- IT helpdesk support
- Data centre hosting
- Infrastructure management
- Private/hybrid cloud operations
- Platforms and applications
Managed IT services at any scale
Hiring is an investment, like any other investment you make within your organisation. You find a skill or resource gap within your organisation, you put a budget to fill in that gap and most importantly, you expect a profitable return on that investment.
IT operations are no exception, and follow the exact same approach. When designing IT solutions, you start with the end result. The focus is typically an application or service that you want to provide whether internally or externally. As an example, an electronics retailer realises that moving to an e-commerce platform will give them a better market positioning. The strategic goal is transitioning to an online platform, and the efforts should be focused on achieving this transformation. They might hire a team of devops engineers that will directly contribute to that goal, but managing all the underlying dependencies is not strategic and will require a lot of time, effort and money. This includes building the underlying infrastructure and services that will provide functionality for the core application, and maintaining them 24×7. At that point, why spend months in hiring and training a team for every underlying service if there is a cost efficient alternative that will allow a smooth and quick transition?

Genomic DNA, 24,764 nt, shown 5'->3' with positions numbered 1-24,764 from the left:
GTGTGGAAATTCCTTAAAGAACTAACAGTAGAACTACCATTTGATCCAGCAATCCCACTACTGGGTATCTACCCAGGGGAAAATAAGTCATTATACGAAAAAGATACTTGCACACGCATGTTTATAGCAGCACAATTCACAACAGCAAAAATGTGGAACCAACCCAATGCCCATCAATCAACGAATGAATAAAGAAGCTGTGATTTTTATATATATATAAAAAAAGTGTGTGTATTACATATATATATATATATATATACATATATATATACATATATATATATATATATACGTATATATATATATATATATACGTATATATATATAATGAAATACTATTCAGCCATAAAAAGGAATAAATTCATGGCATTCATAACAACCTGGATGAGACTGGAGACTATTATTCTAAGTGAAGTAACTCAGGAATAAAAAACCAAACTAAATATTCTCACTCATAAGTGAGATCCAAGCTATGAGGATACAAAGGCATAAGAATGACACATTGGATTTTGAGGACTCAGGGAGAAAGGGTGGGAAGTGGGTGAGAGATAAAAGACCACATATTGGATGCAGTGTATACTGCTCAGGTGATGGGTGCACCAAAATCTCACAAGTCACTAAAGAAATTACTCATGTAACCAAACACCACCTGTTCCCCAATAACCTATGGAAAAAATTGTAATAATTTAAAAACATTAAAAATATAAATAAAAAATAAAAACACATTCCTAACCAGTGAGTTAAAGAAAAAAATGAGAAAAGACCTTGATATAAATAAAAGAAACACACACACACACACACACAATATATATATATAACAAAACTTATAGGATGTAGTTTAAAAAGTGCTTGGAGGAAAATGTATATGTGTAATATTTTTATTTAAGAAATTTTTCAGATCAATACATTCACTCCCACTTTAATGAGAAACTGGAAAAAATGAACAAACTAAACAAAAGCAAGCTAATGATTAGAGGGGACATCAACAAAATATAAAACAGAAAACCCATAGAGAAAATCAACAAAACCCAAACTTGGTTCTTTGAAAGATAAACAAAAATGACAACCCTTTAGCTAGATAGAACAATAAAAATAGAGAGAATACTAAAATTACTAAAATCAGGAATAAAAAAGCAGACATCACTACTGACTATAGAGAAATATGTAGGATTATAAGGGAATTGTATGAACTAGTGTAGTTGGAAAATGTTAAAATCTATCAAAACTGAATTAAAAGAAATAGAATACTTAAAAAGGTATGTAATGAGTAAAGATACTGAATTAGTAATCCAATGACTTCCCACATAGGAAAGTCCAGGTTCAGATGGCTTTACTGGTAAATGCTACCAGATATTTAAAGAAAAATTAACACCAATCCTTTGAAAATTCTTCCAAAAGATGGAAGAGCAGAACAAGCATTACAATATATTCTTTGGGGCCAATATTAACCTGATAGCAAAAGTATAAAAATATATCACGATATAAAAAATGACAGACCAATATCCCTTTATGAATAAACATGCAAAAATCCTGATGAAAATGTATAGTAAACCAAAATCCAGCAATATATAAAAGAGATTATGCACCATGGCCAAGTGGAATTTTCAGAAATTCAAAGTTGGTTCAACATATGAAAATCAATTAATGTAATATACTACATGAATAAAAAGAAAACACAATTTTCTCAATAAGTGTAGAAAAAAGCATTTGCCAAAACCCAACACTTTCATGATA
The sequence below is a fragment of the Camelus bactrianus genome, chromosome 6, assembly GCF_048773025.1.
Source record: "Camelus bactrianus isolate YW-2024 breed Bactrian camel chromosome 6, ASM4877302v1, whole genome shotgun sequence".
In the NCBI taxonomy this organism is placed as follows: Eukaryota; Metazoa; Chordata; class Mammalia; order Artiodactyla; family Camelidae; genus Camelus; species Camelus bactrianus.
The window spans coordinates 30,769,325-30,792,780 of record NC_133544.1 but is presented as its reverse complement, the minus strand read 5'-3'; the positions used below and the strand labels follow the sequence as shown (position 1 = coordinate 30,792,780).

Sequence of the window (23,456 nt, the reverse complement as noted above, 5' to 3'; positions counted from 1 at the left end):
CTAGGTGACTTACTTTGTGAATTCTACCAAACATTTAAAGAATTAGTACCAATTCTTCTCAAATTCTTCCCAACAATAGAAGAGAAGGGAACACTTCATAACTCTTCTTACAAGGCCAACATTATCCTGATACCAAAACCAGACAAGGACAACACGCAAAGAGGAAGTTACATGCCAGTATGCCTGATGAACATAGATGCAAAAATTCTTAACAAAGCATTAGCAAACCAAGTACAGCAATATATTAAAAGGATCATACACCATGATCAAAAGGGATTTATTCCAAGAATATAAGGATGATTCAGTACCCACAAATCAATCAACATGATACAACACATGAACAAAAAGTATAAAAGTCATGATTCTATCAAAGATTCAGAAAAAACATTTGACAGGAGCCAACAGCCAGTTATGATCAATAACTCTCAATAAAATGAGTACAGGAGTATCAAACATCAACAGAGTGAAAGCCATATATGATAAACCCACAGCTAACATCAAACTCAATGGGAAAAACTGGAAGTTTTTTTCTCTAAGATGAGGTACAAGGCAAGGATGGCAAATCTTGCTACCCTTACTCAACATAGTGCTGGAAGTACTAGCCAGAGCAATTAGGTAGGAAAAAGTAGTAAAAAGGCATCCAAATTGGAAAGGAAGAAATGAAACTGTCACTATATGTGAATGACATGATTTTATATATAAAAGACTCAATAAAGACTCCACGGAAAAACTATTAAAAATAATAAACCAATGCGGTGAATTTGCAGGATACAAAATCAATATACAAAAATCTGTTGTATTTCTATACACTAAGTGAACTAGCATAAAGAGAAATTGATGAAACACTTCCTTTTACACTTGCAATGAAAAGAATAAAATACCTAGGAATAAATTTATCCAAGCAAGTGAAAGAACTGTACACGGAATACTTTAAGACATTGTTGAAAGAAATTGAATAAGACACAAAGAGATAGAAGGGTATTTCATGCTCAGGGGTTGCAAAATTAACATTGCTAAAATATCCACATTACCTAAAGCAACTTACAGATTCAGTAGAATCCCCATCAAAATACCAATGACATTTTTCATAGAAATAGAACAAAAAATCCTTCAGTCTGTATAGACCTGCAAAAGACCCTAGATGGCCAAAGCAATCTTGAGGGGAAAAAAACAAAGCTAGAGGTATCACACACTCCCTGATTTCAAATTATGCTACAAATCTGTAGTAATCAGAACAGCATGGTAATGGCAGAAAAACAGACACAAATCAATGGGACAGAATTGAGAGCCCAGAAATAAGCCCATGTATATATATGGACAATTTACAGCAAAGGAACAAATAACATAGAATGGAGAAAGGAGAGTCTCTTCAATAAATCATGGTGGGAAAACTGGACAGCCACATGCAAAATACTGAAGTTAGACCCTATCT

A common misconception with managed IT services is that they are only cost efficient on the bigger scale. This is not true with most managed service providers, as the cost of the service is usually calculated based on the size of your workload, which allows you to start small and scale linearly. In my previous blog “How to manage a 24×7 private cloud with one engineer”, it is clearly discussed how operating an OpenStack private cloud can cost you less than hiring one full time cloud operations engineer.
Finding the right balance
Managed IT services are not replacing your IT operations, and they never will. Finding the right balance between what to outsource and what to insource is the key to building efficient operations. A typical IT department will have two categories of activities. The first category consists of daily operational tasks and firefighting issues that come along the way (Quadrants I & III). The second category contains long term planning for transformation and process improvement (Quadrant II). The first category is usually prioritised due to urgency, leaving little to no time for the second more effective category.
Hiring a managed service provider to take care of the daily operations will allow you to spend more time on improving your business by offloading activities from Quadrants I & III that keep you from long term strategic planning. Focusing more on Quadrant II tasks will enable you to implement a continuous improvement strategy within your IT, while reducing the overall cost spent on operations. These savings can be allocated to your long term plans, R&D or activities that will positively impact your business.